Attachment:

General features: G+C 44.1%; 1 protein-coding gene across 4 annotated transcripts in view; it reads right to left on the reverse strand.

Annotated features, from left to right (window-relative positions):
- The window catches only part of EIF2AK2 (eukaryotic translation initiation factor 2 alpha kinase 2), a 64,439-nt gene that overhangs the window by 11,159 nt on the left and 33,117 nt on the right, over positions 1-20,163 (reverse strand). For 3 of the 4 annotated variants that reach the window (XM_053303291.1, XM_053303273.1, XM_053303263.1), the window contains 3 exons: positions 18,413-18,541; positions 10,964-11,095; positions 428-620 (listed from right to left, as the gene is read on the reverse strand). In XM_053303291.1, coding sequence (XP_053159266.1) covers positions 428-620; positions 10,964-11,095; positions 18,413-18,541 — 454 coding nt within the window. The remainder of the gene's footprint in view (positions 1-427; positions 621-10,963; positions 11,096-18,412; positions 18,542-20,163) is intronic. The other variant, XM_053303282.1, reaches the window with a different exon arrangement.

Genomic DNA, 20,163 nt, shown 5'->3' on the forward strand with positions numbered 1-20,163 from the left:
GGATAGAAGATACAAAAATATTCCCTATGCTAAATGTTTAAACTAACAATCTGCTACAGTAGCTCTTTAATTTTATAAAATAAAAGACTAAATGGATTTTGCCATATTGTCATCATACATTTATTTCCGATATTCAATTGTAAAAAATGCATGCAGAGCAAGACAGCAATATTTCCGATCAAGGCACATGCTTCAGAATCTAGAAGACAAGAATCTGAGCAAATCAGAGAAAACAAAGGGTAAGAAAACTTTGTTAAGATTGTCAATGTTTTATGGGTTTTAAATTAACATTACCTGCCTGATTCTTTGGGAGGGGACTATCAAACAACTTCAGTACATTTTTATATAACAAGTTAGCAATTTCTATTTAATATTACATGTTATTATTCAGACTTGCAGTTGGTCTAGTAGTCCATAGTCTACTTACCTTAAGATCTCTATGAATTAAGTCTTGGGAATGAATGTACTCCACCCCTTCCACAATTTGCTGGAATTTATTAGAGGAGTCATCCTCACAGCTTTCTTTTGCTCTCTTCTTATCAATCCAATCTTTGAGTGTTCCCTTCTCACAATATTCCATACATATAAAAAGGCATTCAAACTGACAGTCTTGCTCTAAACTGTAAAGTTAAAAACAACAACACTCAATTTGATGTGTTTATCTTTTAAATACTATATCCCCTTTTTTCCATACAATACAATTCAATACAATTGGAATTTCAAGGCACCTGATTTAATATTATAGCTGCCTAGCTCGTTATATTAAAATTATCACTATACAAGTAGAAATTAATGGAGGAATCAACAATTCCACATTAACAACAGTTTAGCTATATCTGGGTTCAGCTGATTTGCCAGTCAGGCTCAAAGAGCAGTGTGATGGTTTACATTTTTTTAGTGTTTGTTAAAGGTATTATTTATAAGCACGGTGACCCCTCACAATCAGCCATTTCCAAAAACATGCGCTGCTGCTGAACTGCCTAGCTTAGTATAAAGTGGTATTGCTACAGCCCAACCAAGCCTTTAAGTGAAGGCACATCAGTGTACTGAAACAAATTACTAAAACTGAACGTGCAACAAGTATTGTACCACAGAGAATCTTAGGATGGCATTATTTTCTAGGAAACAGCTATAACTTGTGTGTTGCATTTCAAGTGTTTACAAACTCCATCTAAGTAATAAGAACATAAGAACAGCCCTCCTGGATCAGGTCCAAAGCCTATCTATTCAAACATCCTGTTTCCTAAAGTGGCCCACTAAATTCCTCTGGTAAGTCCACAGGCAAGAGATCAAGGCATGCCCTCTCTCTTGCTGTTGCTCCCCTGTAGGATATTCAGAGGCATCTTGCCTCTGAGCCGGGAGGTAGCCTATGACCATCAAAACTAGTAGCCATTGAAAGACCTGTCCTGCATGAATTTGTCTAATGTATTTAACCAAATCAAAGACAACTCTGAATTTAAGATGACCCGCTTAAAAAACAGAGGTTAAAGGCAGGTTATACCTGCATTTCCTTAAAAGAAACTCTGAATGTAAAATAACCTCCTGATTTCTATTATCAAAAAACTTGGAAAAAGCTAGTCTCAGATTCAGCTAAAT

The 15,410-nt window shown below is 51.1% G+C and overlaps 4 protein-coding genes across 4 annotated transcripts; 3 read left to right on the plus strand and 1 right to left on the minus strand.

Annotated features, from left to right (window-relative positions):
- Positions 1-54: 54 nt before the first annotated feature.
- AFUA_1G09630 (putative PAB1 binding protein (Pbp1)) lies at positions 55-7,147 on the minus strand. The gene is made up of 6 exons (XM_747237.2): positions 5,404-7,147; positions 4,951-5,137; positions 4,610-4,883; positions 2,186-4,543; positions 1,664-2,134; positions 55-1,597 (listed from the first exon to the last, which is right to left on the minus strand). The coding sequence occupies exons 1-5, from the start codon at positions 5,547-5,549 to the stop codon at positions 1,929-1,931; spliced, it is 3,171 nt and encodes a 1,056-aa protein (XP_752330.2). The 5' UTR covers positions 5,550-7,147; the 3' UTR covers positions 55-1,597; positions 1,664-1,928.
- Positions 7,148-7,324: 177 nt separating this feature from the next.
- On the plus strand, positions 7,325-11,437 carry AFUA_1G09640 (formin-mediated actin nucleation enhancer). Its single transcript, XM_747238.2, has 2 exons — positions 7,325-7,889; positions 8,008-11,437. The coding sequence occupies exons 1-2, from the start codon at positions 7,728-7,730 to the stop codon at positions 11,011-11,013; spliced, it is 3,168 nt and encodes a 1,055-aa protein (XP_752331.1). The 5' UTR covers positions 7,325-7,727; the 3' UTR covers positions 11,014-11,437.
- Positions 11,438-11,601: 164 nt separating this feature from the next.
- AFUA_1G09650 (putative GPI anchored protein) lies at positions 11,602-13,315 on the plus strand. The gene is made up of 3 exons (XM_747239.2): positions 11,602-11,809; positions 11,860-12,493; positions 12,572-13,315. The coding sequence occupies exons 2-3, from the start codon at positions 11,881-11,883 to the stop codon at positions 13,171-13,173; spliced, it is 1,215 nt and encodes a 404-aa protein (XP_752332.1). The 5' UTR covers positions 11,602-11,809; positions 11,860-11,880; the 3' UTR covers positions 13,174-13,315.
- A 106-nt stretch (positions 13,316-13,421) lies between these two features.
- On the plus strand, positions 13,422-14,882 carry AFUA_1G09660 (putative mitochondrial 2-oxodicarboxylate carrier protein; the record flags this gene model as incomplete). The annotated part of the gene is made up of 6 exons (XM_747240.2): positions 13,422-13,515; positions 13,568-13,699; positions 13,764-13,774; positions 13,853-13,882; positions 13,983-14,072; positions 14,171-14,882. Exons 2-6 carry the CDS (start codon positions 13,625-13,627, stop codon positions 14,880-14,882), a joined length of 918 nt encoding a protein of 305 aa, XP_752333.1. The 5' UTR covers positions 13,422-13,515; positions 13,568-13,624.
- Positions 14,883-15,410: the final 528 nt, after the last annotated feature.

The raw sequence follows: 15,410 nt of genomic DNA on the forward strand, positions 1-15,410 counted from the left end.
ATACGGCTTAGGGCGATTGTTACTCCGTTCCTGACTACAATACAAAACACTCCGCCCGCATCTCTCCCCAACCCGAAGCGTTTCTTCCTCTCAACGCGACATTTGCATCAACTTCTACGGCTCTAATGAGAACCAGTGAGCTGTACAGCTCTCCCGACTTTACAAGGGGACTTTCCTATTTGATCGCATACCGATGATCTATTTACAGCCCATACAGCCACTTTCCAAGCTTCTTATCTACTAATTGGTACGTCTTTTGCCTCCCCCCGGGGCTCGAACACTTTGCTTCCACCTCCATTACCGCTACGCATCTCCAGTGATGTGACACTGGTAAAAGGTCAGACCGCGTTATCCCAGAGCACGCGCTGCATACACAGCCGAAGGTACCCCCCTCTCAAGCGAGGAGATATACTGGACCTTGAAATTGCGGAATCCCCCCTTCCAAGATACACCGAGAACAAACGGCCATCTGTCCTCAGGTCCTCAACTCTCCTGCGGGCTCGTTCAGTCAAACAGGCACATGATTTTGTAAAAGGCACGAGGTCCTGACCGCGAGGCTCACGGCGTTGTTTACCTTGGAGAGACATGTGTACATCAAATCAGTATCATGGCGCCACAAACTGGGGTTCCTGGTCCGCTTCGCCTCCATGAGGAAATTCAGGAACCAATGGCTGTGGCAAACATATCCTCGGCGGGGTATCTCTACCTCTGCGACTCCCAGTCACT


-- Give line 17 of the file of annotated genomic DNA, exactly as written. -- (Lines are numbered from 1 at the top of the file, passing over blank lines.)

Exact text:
The raw sequence follows: 15,410 nt of genomic DNA on the forward strand, positions 1-15,410 counted from the left end.